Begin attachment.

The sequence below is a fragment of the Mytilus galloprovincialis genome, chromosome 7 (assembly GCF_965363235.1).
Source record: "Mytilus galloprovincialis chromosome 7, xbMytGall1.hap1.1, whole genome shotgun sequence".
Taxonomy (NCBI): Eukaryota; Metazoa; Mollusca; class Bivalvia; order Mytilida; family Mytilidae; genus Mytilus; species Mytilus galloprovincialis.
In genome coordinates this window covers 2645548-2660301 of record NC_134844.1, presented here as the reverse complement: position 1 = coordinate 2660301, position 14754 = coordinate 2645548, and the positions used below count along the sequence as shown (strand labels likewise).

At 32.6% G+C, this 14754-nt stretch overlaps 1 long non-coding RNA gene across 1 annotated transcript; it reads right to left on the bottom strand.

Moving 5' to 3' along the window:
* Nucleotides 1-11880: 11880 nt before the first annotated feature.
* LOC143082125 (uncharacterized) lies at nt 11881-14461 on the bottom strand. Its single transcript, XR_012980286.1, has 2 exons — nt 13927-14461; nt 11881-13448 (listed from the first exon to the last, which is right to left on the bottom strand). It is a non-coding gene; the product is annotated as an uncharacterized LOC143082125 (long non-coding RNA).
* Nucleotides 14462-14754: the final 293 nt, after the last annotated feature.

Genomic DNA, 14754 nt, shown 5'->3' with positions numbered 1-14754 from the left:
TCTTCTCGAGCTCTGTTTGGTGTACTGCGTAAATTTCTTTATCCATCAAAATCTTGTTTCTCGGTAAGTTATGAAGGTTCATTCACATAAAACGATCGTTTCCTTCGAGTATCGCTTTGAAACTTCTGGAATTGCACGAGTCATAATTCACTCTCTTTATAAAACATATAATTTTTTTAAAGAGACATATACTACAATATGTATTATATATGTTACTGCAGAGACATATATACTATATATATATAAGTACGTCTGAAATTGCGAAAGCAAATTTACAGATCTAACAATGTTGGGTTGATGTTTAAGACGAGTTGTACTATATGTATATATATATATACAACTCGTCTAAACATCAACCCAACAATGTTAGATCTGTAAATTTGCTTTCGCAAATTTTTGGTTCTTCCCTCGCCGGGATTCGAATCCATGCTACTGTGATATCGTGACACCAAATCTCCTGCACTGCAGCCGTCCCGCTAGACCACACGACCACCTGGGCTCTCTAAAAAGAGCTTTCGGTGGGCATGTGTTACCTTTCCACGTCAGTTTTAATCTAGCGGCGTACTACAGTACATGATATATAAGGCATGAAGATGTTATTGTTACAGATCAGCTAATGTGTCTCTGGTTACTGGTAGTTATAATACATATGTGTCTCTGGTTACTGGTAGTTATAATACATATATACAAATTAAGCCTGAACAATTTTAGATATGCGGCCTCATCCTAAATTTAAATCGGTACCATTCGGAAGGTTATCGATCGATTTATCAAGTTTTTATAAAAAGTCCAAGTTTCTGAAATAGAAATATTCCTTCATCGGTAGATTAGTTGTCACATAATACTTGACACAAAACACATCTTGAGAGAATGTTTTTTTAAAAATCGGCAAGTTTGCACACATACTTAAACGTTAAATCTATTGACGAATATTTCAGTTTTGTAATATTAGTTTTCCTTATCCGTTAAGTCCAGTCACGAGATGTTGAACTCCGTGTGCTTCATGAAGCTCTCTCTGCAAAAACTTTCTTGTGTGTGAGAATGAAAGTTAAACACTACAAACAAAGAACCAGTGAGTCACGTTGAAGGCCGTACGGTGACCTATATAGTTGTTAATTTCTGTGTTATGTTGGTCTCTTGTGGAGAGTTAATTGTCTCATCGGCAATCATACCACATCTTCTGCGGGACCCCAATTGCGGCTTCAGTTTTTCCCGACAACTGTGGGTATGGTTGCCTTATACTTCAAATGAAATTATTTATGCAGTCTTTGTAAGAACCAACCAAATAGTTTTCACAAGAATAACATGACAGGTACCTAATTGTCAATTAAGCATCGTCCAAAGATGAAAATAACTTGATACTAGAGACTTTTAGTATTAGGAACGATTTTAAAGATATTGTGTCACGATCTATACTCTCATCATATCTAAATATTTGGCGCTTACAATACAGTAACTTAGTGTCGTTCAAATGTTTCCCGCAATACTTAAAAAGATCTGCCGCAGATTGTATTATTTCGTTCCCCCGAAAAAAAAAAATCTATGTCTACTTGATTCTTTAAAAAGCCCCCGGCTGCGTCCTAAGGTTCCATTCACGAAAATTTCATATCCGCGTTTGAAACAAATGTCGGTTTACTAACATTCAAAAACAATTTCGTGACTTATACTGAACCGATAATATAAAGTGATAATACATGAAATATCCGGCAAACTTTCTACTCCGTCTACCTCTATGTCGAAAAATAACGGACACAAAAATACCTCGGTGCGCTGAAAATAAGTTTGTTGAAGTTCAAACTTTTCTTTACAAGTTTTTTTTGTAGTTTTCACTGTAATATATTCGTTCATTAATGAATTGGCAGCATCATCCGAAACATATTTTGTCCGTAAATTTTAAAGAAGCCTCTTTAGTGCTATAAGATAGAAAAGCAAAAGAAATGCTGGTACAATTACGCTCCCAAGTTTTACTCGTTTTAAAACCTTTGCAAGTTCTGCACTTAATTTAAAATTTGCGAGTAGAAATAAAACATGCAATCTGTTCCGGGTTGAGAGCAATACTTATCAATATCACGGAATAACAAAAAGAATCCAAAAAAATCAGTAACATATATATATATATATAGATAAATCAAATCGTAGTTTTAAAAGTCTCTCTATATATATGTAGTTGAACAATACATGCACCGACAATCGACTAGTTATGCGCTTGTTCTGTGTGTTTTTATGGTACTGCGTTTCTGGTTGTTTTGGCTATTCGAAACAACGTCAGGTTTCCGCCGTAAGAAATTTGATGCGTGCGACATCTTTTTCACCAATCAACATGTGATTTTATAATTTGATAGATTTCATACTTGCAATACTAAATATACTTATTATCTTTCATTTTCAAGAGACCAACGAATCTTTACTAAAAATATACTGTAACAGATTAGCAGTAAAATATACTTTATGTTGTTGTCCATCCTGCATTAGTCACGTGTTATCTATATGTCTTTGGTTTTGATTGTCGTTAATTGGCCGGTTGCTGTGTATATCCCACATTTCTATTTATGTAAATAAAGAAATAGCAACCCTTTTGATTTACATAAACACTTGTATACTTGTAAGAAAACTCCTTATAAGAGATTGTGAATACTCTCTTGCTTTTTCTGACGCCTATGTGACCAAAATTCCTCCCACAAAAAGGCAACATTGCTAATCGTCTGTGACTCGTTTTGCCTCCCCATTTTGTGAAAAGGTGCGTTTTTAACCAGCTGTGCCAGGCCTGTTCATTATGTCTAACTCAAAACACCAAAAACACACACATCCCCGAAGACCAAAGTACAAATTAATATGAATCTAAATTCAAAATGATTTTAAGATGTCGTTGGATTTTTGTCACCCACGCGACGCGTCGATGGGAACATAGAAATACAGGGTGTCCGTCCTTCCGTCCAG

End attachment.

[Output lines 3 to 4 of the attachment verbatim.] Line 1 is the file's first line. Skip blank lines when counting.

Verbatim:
Taxonomy (NCBI): Eukaryota; Metazoa; Mollusca; class Bivalvia; order Mytilida; family Mytilidae; genus Mytilus; species Mytilus galloprovincialis.
In genome coordinates this window covers 2645548-2660301 of record NC_134844.1, presented here as the reverse complement: position 1 = coordinate 2660301, position 14754 = coordinate 2645548, and the positions used below count along the sequence as shown (strand labels likewise).